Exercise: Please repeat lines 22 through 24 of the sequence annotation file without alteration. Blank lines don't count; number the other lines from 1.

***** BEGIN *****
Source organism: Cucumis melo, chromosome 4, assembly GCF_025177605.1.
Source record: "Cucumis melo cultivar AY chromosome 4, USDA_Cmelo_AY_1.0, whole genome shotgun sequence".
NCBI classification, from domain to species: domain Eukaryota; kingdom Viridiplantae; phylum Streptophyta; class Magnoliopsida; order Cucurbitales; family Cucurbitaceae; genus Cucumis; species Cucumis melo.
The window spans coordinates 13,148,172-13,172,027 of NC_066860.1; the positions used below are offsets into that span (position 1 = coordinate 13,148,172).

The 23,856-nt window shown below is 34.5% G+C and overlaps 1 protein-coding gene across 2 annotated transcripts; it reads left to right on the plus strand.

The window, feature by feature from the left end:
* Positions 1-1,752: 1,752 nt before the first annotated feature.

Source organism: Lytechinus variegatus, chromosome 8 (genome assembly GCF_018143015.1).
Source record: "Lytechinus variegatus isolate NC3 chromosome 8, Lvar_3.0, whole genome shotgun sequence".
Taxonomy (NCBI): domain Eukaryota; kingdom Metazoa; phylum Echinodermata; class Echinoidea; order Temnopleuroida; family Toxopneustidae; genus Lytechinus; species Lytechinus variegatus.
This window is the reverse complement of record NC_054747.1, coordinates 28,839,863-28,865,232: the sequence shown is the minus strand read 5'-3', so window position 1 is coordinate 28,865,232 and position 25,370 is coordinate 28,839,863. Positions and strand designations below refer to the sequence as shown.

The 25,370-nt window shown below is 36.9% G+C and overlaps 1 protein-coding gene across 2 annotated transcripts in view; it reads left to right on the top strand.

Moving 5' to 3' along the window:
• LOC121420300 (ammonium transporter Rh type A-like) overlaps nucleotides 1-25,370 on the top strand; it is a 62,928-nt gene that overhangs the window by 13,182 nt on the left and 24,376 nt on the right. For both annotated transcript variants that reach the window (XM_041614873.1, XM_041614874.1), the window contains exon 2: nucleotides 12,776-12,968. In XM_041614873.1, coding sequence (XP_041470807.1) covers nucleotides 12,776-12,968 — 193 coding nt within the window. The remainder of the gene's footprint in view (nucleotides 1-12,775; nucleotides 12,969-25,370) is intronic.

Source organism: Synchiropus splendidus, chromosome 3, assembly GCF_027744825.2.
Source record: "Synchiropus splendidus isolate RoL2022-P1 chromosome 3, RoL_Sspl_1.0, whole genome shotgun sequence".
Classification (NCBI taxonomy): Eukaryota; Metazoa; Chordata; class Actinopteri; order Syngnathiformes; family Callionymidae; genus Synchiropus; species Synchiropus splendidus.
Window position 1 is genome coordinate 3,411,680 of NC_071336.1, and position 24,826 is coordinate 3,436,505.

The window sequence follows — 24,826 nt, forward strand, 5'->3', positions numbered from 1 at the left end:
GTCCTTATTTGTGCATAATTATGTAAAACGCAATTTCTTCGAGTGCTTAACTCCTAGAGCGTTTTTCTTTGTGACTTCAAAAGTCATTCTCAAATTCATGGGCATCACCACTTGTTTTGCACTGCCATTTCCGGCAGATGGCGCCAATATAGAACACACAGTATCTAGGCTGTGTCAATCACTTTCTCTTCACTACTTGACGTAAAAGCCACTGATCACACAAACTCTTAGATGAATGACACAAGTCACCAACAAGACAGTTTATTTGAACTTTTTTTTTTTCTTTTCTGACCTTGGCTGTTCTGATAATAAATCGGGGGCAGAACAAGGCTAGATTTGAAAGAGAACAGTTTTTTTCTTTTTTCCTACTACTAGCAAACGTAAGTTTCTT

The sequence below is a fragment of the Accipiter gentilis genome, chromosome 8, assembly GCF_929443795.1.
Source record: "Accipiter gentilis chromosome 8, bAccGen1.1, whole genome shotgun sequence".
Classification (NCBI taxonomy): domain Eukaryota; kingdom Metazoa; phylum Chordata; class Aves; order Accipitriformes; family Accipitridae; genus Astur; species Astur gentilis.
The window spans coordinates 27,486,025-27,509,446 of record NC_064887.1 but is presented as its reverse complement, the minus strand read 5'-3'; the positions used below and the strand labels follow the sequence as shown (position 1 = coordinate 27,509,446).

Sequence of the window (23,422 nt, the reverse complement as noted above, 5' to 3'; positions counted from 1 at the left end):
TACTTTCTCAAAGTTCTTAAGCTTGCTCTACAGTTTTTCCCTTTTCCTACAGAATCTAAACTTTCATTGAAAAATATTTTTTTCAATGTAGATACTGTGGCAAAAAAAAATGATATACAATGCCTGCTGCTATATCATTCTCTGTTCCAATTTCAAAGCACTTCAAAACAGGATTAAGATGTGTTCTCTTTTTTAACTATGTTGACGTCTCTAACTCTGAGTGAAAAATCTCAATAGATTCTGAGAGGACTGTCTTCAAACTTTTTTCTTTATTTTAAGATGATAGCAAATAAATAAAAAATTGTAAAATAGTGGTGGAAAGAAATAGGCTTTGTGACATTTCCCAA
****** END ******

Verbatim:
Source record: "Accipiter gentilis chromosome 8, bAccGen1.1, whole genome shotgun sequence".
Classification (NCBI taxonomy): domain Eukaryota; kingdom Metazoa; phylum Chordata; class Aves; order Accipitriformes; family Accipitridae; genus Astur; species Astur gentilis.
The window spans coordinates 27,486,025-27,509,446 of record NC_064887.1 but is presented as its reverse complement, the minus strand read 5'-3'; the positions used below and the strand labels follow the sequence as shown (position 1 = coordinate 27,509,446).